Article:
The relationship between positive ethnic identity and depression is positive.

The relationship between positive ethnic identity and estrangement is positive.

 

The relationship between hypo-identity and adaptability is positive.

The relationship between hypo-identity and conformity is positive.

The relationship between hypo-identity and inter-activity is positive.

The relationship between hypo-identity and nostalgia is negative.

The relationship between hypo-identity and estrangement is negative.

 

Hyper-identity is negatively linked with adaptability.

Hyper-identity is negatively linked with conformity.

Hyper-identity is positively linked with nostalgia.

Hyper-identity is positively linked with estrangement.


Fig.5. The relationships for Latvians in Ireland (N=30)



Tab.2. The Spearman’s correlation coefficients and significances for group from Ireland (N=30)

Ireland

Spearman's rho, rS

AD

 

C

 

IA

 

D

 

N

 

E

 

 

PEI

rS

-.478**

-.063

.292

.464**

.295

.696**

Sig. (2-tailed)

.008

.741

.117

.010

.113

.000

 

Hipo-I

rS

.563**

.742**

.385*

.250

-.788**

-.802**

Sig. (2-tailed)

.001

.000

.036

.183

.000

.000

 

Hiper-I

rS

-.523**

-.890**

-.323

-.324

.946**

.853**

Sig. (2-tailed)

.003

.000

.082

.080

.000

.000

Reductions: AD - Adaptability; C- Conformity; IA - Inter-activity; N- Nostalgia; E -Estrangement

 

United Kingdom

Among Latvians, from Latvia, living in United Kingdom:


Positive ethnic identity is positively linked with adaptability, conformity, depression and estrangement and is negatively linked with the tendencies of hypo-identity.

 

Hypo-identical tendencies are negatively linked with adaptability, conformity, inter-activity and depression.

The tendencies of hyper-identity  are negatively linked with conformity and positively linked with inter-activity and estrangement.


Fig.6. The relationships for Latvians in UK (N=30)


Tab.3. The Spearman’s correlation coefficients and significances for group from UK (N=30)

UK

Spearman's

rho, rS

AD

 

C

 

IA

 

D

 

N

 

E

 

 

PEI

rS

.445*

.434*

.304

.820**

.609**

-.087

Sig. (2-tailed)

.014

.017

.102

.000

.000

.649

 

Hipo-I

rS

-.631**

-.367*

-.562**

-.752**

-.311

.103

Sig. (2-tailed)

.000

.046

.001

.000

.094

.588

 

Hiper-I

rS

.135

-.400*

.495**

-.211

-.099

.539**

Sig. (2-tailed)

.476

.028

.005

.264

.603

.002

Reductions: AD - Adaptability; C- Conformity; IA - Inter-activity; N- Nostalgia; E -Estrangement


Discussion

Adaptability, conformity, inter-activity and nostalgia among Latvians from Latvia, who lives in England, are more expressed in comparison with Latvians from Latvia, living in Ireland.

 

Depression and estrangement among Latvians from Latvia, living in Ireland are more expressed in comparison with Latvians from Latvia, who lives in England.

 

Among Latvians from Latvia, who lives in England, the positive ethnic identity is more expressed in comparison with Latvians from Latvia, living in Ireland.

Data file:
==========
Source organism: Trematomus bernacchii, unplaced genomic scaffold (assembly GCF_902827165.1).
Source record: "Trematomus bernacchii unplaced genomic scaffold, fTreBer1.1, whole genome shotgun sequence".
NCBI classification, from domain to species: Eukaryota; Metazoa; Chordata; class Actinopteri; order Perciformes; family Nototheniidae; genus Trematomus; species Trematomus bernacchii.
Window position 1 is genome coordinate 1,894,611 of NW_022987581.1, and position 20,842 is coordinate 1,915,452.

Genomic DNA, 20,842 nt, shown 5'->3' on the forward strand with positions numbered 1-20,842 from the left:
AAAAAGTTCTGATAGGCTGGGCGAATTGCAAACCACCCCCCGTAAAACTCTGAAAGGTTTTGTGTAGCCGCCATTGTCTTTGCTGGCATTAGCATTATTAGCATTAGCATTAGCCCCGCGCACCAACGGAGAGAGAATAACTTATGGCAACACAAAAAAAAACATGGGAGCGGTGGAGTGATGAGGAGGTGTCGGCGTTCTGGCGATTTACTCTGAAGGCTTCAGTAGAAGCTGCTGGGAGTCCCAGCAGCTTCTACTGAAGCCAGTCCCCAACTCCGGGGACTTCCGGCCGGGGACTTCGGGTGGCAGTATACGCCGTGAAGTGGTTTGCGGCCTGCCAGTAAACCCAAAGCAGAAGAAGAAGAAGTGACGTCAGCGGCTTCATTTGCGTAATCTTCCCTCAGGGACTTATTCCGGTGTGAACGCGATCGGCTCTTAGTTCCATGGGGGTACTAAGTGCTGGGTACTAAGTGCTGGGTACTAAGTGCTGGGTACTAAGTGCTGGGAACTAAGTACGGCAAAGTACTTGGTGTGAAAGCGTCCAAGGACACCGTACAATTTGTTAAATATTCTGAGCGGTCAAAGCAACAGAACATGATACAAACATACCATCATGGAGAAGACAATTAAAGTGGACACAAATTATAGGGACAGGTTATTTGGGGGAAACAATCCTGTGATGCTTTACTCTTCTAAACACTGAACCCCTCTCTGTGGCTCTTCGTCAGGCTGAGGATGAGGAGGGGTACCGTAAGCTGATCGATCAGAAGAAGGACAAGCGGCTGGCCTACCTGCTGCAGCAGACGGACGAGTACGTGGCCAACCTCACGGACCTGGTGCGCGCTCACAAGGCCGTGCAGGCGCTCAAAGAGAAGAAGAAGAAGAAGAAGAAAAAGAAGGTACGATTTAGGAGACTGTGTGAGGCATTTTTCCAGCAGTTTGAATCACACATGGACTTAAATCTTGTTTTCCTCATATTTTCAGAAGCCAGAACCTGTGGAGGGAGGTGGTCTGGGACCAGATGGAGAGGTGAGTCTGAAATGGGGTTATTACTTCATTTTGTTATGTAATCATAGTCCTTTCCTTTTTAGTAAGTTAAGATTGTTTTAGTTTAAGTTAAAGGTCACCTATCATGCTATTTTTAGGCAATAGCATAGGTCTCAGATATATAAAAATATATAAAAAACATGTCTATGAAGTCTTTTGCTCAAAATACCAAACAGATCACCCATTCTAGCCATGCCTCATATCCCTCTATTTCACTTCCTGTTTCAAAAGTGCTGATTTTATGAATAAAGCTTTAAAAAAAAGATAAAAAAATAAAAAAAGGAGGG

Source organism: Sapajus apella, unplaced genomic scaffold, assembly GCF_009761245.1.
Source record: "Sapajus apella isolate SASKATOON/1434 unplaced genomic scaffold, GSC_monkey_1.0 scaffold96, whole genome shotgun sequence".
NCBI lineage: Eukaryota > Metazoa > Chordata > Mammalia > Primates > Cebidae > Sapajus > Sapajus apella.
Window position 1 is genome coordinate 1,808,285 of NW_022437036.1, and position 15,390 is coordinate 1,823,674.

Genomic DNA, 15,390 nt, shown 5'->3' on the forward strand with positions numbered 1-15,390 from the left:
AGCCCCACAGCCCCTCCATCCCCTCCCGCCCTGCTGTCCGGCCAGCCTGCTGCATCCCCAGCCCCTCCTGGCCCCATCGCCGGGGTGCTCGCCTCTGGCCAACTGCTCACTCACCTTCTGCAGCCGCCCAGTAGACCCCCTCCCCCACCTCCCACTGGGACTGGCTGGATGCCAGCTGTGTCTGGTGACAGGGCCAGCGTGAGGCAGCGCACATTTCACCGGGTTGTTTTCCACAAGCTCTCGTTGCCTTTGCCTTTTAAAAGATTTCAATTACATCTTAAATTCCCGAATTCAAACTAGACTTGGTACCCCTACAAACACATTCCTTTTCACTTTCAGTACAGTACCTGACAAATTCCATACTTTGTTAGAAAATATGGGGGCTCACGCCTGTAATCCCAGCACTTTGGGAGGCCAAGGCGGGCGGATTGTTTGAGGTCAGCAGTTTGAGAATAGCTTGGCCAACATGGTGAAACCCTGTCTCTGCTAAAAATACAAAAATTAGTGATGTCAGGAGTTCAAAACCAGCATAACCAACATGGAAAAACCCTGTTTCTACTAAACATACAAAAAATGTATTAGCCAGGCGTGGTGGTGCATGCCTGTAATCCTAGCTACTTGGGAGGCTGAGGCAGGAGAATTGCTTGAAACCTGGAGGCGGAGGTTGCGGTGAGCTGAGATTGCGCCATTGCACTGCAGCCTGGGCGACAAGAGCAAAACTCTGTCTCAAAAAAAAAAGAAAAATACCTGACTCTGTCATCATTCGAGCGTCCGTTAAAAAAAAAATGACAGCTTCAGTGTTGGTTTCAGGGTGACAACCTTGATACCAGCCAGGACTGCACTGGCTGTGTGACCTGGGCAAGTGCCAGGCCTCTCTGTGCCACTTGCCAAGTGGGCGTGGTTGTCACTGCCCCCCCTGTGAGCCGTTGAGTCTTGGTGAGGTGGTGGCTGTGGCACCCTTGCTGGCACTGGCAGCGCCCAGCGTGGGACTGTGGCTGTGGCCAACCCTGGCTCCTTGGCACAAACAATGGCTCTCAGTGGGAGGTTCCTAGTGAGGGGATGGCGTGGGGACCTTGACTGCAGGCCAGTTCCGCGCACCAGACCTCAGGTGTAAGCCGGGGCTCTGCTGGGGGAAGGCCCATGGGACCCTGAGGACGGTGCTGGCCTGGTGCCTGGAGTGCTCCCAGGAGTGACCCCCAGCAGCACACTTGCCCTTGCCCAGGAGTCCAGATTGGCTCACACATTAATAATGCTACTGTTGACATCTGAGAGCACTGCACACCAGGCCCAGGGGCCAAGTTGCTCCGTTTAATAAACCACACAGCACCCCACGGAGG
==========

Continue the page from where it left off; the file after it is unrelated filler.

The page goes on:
The tendencies of ethnic nihilism, ethnic egoism, ethnic isolation and ethnic fanaticism  are more expressed among Latvians from Latvia, living in Ireland in comparison of those, living in England.

 

The tendencies of hypo-identity and hyper-identity among Latvians from Latvia, living in Ireland are more expressed in comparison with Latvians from Latvia, who lives in England.

 

Among Latvians from Latvia, living in Ireland the linkage of positive ethnic identity with adaptability is negative, but with depression and estrangement is positive.

 

Hypo-identity is positively linked with adaptability, conformity and inter-activity, but negatively with nostalgia and estrangement.

 

Hyper-identity is negatively linked with adaptability and conformity and positively linked with nostalgia and estrangement.

 

Hyper-identity is connected with negative linkage.

 

Adaptability is positively linked with the tendencies of hypo-identity and negatively linked with negative ethnic identity and hyper-identity.

 

In the process of adaptation the attitude towards the own ethnic group becomes worse. This process can be characterised as unsound adaptation to an environment in the unstable conditions of prolonged social changes. It can be possibly connected with the fact, that accepting a negative identity, the reactions of person towards judgement of his/her own ethnicity may be different. In this case he/she has a possibility to avoid the sense of inadequacy and preserve the high level of self-appraisal. He/she can attribute the negative judgement to the other members of own ethnic group, but not to the self, therefore, setting a border between the self and the ethnic group.

 

The correlations prove this tendency. The same tendency was revealed in the process of adaptation of Russians in Latvia (Plotka et al., 2009).

 

Among Latvians , living in England:

Positive ethnic identity is positively linked with adaptability, conformity, depression and estrangement and negatively with tendencies of hypo-identity.

 

The tendencies of hypo-identity are negatively linked with adaptability, conformity, inter-activity and depression.

 

The linkage between the tendencies of hyper-identity with conformity is negative, but with inter-activity and estrangement is positive.

 

The process of social adaptation in England is more successive than in Ireland.

 

It can be approved, that if an individual has a positive ethnic identity, he/she is more positive and tolerant towards the representatives of another ethnicities that, in its turn will promote more effective socialisation in the other cultural societies.

 

The results of conducted pilot studies can be the basis of the main series of the researches, aimed to the further studying of adequate choice of the ways of migrants’ integration in different cultural environments.


References